WORLDPOST
05/21/2014 05:26 pm ET | Updated May 21, 2014

North Korea's Biggest City Looks Like A Ghost Town (VIDEO)

To the outside world, glimpses of daily life in North Korea are few and far between.

A Singaporean photographer, however, recently created a video tour of the country's capital. With permission from North Korea’s notoriously secretive government, Aram Pan was allowed to mount a GoPro Hero 3 camera onto a car and roam the city of Pyongyang, filming the sights and sounds.

But he was never allowed to go anywhere by himself.

Pan was assigned a driver, a translator, a government official and a photographer -- all to keep watch over him as he documented his trip. The photographer, he told The Huffington Post, was enlisted to make sure “all representations of their leaders are photographed in full without cropping and in proper focus.”

Pan told HuffPost the clandestine nature of the country drew him to document its urban culture.

“North Korea has always intrigued me,” he said. “We know so little about what’s on the ground and all the images coming out from the state seem to show little of life inside. I wanted to find out for myself and share what I see while I’m there.”

The 22-minute video, released May 19, reveals wide and well-maintained roads that are largely empty of people and cars. As Pan drives along the desolate streets, his camera captures views of the simple, symmetrical buildings we will never see the inside of, bringing a touch of loneliness and isolation to the video tour.

However, Pan noted that based on what he was allowed to see, he was surprised by some aspects of life in the city.

“I wouldn’t say that anything I saw shocked me, but I did find it surprising that the city looks much more normal than I expected," he told HuffPost. "The common folk are also exceedingly friendlier than I imagined.”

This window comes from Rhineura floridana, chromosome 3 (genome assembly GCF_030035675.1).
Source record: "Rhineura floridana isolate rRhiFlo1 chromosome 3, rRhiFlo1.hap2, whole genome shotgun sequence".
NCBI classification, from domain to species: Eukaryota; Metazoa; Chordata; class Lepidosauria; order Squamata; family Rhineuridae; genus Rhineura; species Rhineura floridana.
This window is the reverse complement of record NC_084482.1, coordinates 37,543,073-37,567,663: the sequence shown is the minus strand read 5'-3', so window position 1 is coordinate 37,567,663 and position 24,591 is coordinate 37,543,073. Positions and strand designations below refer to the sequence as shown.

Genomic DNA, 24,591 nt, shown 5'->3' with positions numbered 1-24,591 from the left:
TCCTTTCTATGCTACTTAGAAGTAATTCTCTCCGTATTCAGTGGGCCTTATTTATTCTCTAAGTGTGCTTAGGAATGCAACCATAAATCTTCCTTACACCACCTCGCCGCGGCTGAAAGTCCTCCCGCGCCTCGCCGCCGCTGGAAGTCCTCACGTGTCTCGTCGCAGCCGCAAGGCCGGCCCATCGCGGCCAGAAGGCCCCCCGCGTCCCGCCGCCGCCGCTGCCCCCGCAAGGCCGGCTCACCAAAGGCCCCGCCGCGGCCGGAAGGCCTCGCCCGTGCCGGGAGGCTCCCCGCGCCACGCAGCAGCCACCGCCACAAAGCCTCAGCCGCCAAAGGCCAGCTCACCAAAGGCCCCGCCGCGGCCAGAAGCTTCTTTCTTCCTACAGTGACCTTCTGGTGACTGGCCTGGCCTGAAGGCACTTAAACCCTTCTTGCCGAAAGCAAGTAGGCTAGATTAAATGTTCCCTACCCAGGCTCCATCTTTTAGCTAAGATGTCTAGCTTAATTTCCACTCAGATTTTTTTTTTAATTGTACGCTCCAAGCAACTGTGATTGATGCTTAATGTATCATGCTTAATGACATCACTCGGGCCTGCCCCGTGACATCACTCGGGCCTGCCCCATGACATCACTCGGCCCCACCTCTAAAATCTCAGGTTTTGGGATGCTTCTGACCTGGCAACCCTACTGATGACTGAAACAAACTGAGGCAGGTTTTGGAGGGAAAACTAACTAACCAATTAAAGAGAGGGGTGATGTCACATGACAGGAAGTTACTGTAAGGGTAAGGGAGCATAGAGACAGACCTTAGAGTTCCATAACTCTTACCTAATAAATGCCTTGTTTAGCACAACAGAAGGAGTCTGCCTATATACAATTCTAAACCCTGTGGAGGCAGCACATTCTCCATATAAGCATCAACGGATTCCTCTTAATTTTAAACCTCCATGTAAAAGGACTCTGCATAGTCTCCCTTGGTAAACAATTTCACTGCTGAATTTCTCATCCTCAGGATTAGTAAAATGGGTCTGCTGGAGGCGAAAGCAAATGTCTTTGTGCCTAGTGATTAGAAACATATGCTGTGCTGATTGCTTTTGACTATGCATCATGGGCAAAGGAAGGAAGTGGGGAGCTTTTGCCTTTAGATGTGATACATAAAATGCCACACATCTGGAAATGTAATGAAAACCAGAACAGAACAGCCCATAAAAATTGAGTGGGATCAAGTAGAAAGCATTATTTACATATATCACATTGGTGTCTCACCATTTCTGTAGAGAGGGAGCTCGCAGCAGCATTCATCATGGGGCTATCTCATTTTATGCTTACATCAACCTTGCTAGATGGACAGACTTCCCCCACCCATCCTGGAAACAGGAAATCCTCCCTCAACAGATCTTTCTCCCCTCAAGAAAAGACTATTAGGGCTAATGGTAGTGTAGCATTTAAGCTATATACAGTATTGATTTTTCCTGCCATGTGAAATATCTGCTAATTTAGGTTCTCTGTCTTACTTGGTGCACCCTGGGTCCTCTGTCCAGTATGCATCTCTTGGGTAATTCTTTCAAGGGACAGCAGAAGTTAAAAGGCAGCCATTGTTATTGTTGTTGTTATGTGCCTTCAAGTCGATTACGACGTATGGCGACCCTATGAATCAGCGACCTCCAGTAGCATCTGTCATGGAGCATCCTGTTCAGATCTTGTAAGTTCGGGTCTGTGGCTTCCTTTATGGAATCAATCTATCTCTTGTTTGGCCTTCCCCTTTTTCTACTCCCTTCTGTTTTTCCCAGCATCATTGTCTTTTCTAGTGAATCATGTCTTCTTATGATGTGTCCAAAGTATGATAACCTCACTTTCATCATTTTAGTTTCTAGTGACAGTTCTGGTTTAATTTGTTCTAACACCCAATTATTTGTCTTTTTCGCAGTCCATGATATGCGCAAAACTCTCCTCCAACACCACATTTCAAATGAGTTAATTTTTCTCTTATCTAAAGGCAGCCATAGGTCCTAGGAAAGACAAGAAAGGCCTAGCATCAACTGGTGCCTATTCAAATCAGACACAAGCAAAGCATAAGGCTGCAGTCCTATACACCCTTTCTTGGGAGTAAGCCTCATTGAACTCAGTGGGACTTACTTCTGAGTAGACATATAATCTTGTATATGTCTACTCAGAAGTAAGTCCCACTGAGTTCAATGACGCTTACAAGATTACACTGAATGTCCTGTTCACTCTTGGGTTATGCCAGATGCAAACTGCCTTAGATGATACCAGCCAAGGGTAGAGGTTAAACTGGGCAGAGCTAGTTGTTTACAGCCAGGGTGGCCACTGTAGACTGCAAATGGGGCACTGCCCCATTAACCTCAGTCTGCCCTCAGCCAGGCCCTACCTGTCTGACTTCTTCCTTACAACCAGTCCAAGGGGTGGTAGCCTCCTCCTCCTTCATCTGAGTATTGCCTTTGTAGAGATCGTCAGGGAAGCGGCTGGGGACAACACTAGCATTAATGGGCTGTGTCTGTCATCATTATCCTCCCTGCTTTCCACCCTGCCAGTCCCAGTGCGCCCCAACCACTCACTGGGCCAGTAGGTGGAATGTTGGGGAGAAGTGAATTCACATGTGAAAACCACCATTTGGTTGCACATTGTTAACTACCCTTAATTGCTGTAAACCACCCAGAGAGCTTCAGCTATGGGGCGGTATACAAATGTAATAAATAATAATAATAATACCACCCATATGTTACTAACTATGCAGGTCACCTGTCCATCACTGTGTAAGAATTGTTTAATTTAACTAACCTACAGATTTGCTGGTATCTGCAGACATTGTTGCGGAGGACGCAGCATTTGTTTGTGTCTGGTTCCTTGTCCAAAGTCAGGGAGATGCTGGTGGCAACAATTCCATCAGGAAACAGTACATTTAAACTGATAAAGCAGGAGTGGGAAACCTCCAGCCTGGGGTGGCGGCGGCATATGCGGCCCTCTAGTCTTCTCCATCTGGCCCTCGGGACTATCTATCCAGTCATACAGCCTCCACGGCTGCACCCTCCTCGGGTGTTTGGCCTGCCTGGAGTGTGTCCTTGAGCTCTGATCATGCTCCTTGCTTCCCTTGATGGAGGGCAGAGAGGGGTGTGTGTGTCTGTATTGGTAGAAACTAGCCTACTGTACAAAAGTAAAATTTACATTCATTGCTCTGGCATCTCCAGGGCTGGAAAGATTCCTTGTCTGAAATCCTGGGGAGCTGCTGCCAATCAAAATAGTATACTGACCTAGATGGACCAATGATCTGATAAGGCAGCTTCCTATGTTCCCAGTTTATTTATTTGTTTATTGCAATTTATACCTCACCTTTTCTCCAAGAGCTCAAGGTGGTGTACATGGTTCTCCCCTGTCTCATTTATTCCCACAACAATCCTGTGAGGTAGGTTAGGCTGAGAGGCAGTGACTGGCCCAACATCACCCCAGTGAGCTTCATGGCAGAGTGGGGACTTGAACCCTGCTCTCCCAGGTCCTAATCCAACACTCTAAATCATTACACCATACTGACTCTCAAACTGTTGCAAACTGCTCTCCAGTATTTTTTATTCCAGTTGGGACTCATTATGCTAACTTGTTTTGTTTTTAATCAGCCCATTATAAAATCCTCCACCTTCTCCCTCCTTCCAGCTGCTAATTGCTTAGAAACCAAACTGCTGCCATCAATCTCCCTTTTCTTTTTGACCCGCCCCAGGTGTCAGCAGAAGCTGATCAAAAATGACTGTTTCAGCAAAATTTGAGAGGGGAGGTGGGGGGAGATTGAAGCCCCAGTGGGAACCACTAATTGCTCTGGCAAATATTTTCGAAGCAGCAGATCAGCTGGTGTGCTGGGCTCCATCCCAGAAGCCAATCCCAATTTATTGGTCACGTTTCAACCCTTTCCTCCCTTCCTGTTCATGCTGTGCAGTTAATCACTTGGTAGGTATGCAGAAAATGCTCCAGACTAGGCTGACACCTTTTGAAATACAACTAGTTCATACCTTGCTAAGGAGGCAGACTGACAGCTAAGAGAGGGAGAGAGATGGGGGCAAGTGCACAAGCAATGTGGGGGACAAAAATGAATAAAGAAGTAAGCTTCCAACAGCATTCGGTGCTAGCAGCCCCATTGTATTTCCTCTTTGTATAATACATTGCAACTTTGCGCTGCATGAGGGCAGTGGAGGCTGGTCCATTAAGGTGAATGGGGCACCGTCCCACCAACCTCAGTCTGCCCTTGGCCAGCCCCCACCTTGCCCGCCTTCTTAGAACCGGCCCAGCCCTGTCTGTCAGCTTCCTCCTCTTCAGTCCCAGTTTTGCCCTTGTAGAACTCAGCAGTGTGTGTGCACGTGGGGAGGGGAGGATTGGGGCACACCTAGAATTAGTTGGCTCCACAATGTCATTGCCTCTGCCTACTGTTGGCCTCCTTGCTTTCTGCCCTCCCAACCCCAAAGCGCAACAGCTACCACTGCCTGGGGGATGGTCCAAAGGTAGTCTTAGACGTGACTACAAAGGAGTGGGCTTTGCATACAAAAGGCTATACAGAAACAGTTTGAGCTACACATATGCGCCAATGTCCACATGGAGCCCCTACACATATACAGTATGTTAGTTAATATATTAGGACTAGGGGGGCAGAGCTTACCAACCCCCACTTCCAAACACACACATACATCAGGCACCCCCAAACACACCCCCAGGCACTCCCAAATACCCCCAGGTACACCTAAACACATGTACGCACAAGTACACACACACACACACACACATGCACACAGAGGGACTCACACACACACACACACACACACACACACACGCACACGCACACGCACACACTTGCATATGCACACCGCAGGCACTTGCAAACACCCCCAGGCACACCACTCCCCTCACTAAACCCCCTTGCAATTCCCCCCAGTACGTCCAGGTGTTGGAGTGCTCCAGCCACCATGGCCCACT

Pan also caught a rare look at a bustling Pyongyang marketplace, though it's not shown in his film.

“While I was there, I asked to see shops in the hope of understanding what the North Korean concept of shopping was,” he said. “At first I was only shown a few small shops selling a mix of random goods with no customers. Then I told them I really want to see North Koreans actually shopping and just not shops. What came after that blew me away. We went to some trade fair and the place was flooded with North Koreans from every walk of life. Everything was up for sale: computers, fashion, home appliances, food, beauty products and even automobiles. I would see locals just buy a washing machine and carry it off just like that. All the goods were coming in from China and sales were brisk.”

Pan isn’t the first outsider to document North Korea's capital city. In 2008, VICE produced a documentary called "The VICE Guide to North Korea," shedding light on Pyongyang's cultural customs, landmarks and the extremes it goes to to keep up appearances. In 2009, National Geographic correspondent Lisa Ling journeyed to the country and captured a shocking portrait of the physical and emotional tolls the country's rigid, militaristic government has taken on its people.

Pan plans to document more of North Korea in the fall of 2014, as part of his DPRK 360 project. Visit his website (here) to see more of the videos, photos and interactive panorama displays he's already compiled from his time inside the Hermit Kingdom.

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